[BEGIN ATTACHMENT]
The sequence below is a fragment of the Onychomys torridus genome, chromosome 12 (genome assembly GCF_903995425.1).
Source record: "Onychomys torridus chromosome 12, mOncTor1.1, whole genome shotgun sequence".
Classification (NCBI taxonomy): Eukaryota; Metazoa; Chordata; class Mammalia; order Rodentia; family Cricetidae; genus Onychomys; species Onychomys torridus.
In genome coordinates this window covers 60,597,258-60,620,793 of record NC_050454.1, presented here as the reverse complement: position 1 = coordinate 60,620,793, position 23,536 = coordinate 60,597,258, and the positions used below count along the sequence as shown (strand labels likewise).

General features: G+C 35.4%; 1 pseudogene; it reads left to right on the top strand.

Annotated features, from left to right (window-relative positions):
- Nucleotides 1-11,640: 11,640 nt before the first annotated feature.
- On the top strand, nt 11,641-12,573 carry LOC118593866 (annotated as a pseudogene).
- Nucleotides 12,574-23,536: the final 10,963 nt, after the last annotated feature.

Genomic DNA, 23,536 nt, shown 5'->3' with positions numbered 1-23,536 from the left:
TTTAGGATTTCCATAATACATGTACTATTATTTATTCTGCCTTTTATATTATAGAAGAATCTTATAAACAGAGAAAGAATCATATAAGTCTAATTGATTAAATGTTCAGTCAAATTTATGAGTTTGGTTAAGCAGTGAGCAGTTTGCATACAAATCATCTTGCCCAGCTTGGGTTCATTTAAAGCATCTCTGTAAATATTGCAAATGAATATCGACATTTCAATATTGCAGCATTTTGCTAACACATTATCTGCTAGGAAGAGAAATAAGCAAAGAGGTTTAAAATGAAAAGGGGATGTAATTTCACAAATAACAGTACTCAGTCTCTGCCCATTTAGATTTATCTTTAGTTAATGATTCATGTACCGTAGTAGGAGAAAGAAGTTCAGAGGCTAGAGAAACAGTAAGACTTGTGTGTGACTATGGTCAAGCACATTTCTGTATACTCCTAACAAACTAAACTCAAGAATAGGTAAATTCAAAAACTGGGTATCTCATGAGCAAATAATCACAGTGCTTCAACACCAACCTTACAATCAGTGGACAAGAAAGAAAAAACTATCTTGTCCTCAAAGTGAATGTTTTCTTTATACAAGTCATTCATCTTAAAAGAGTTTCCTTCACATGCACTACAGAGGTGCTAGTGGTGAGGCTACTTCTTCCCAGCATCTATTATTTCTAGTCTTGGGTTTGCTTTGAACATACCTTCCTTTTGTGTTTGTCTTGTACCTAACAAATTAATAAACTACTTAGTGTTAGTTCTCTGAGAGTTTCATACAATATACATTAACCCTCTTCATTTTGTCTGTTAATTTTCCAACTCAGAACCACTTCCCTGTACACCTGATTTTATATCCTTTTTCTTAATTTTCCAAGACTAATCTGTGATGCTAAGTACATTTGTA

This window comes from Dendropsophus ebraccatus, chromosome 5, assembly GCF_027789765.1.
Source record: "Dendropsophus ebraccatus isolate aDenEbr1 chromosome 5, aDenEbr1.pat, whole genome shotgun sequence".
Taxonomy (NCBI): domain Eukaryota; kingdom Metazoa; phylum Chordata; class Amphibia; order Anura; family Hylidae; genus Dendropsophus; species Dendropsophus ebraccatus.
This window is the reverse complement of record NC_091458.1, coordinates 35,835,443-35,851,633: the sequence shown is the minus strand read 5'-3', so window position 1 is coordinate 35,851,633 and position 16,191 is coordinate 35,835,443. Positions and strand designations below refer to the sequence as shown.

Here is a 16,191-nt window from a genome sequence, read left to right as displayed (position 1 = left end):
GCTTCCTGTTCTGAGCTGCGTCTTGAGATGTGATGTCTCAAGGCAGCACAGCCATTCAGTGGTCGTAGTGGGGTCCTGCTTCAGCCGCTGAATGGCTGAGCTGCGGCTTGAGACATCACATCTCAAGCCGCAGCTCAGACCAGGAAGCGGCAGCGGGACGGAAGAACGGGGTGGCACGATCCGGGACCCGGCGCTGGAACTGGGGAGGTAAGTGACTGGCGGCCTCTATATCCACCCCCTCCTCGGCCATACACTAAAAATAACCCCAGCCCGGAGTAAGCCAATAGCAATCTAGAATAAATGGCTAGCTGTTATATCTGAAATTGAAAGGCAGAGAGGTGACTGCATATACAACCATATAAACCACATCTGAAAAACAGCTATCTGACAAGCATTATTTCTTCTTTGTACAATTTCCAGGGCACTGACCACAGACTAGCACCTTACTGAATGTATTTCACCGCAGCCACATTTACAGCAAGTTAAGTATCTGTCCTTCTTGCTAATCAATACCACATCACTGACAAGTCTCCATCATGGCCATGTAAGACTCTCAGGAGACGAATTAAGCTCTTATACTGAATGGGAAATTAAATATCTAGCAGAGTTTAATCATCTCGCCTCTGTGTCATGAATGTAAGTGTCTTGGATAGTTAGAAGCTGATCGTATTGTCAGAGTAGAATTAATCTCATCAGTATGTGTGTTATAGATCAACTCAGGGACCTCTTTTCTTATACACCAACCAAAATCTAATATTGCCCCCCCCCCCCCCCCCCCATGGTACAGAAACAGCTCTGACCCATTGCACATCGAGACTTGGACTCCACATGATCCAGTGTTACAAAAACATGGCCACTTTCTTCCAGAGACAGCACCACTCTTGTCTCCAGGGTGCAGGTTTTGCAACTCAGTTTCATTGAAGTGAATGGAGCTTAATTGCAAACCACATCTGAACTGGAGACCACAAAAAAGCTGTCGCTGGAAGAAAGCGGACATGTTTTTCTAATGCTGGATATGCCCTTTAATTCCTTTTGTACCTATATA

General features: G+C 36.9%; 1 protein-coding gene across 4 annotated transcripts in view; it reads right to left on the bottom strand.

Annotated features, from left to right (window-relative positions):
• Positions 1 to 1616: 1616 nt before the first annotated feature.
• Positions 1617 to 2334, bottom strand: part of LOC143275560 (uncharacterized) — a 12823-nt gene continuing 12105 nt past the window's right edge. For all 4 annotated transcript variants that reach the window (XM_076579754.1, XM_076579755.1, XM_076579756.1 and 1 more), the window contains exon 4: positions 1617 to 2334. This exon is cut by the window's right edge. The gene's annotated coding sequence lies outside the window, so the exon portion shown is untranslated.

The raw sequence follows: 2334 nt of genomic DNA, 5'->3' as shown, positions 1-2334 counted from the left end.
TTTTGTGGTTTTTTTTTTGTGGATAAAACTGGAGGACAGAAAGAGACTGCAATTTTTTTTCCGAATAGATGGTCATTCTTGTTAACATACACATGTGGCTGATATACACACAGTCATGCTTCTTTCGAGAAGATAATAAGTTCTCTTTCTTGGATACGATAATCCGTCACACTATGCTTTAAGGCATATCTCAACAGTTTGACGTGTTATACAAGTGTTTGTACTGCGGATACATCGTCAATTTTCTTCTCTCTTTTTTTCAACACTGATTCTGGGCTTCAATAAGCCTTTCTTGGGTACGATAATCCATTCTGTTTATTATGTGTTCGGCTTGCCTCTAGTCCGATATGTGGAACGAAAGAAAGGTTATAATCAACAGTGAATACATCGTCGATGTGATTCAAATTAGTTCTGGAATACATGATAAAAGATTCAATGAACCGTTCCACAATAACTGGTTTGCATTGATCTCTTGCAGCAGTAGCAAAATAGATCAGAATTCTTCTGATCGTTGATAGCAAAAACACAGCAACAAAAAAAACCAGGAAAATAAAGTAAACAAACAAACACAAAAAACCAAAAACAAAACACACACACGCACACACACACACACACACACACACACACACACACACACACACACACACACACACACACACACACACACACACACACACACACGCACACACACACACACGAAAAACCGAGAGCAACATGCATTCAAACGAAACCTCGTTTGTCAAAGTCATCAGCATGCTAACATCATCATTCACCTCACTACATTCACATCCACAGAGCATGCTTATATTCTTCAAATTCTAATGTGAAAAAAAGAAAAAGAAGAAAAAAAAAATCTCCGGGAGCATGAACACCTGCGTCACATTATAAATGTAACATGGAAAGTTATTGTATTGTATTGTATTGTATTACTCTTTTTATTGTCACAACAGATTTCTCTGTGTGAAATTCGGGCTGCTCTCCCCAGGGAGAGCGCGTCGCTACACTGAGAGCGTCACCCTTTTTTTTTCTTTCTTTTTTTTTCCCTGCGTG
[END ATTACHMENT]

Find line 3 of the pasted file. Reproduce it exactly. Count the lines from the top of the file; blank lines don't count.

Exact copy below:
Classification (NCBI taxonomy): Eukaryota; Metazoa; Chordata; class Mammalia; order Rodentia; family Cricetidae; genus Onychomys; species Onychomys torridus.